Our Changing Gears project is on the road, bringing you stories of towns where one company still affects everybody’s lives. Today we head north, to Michigan’s Upper Peninsula. That’s where North America’s biggest supplier of iron ore has been blasting the earth, and creating jobs, for more than 160 years.
Our destination is the city of Ishpeming. It’s small. Basically, you can’t throw a rock here without hitting a miner.
Take Steve Carlson. After high school, he worked 37 years for the mines.
“When I started as a young man, all the old bucks set you straight on the dos and the do nots,” he says. “And what you want to do is go home every day to your family.”
Ken Hietikko is still mining after 36 years. He operates an enormous shovel at the Tilden and Empire open pit mines outside of town. They’re deep craters that have produced more than 450 million tons of iron ore. Hietikko runs the machinery of giants. The first time he saw it, he was struck with awe.
“I still am,” he says. “I like this. You know this is me running this great big piece of equipment. And supplying a living for a lot of people in our area. And supplying iron ore, to the world actually.”
Like other miners, Hietikko endured his share of layoffs in the 1980s. But he still calls mining a “dinosaur industry” — one of the last places where a blue-collar kid with little education can make good money for life.
As for Ishpeming, it wouldn’t exist if Cliffs Natural Resources hadn’t started mining the UP in 1848. Around here, the company is still known as Cleveland Cliffs.
“What we tell people is that steel in North America really begins here in Michigan’s Upper Peninsula,” says Dale Hemmila, the company’s director of public affairs in North America.
We’re standing at the edge of the Empire pit, which stretches nearly a mile long and a mile wide. Here, the miners extract low-grade ore, which is processed into higher-grade pellets.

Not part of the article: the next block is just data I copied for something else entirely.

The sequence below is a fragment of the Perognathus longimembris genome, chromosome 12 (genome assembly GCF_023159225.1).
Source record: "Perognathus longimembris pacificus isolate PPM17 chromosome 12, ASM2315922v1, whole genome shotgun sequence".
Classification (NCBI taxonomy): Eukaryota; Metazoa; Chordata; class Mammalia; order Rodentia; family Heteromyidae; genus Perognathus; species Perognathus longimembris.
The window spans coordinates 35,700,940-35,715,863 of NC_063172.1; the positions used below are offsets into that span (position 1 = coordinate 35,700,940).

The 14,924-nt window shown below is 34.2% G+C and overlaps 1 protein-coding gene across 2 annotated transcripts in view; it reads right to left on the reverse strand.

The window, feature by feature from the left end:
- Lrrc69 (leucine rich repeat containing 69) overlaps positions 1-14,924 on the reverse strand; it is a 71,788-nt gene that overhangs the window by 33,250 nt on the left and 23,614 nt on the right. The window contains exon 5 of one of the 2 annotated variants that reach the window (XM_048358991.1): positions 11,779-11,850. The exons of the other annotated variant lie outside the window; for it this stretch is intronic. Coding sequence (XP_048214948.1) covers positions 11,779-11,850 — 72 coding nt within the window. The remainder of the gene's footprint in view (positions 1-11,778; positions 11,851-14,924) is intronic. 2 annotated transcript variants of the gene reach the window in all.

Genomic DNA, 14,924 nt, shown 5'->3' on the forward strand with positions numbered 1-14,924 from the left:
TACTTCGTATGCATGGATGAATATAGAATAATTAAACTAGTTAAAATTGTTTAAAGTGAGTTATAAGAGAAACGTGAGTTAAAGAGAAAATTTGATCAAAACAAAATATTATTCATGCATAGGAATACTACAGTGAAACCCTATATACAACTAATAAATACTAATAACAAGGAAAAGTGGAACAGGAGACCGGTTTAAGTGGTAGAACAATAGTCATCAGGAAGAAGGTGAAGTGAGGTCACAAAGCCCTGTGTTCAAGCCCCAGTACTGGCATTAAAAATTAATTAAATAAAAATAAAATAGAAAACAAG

“The pellet is about the size of a marble,” Hemmila says. “And literally we create billions of them on an annual basis here.”
Pellet prices are high right now. Countries like China and India are using a lot of iron ore, to make a lot of steel. That’s good for Cliffs. Dale Hemmila says when you add up payroll, taxes, electricity and supplies, the company has a regional economic impact of more than $830 million. That includes 600 employees in Ishpeming and lot of other people who rely on the economic oxygen of the mines.
People like Sandra Sundquist. Where else besides Ishpeming could a gal sell 800 pairs of steel boots a year?
“We do have an issue in the UP of wide feet, and we actually call them pasty feet,” she says. “They need extra wide boots.”
She has them in stock at Wilderness Sports downtown.
Down the road is a big guy, Lee Woods. He’s president of Northern Tire Inc., which provides giant tires for the mine’s giant haulers. The largest hauler can carry 320 tons of iron ore. The tires stacked up out back make Woods’s lot look like a sandbox for Titans.
“This tire weighs 10,500 pounds,” he says. “It’s twelve-and-a-half feet in diameter and these are just almost 50,000 apiece.”
Which all begs the question: How long is this going to last?
“Well, the iron’s gonna run out sometime. The ore’ll run out sometime. I don’t know when,” says Jered Ottenwess.
Ottenwess is Ishpeming’s city manager. He says it’s hard to do long-range planning when the local economy is so dependent on one company.
“What’s Ishpeming gonna look like in 25 years?” he asks. “Well that’s entirely predicated on whether Cliffs is still gonna be here, operating those mines. If they’re not, what’s our economy actually going to look like?”
All of Marquette County is trying to grow tourism, education and health care. The Marquette General Health System is already the biggest employer in the county; Cliffs ranks second overall. But the city manager worries Ishpeming itself won’t diversify fast enough. He says that shifting this old mining town’s economic base is an overwhelming challenge.
Meanwhile, a lot of people think mining will be here for a very long time. Dale Hemmila says Cliffs is trying to extend the life of the Empire pit to 2015. He says the Tilden Mine should operate another 30 or 35 years, depending on economic viability.
Tomorrow we travel to Norwalk, Ohio, where a town fought to save its furniture factory.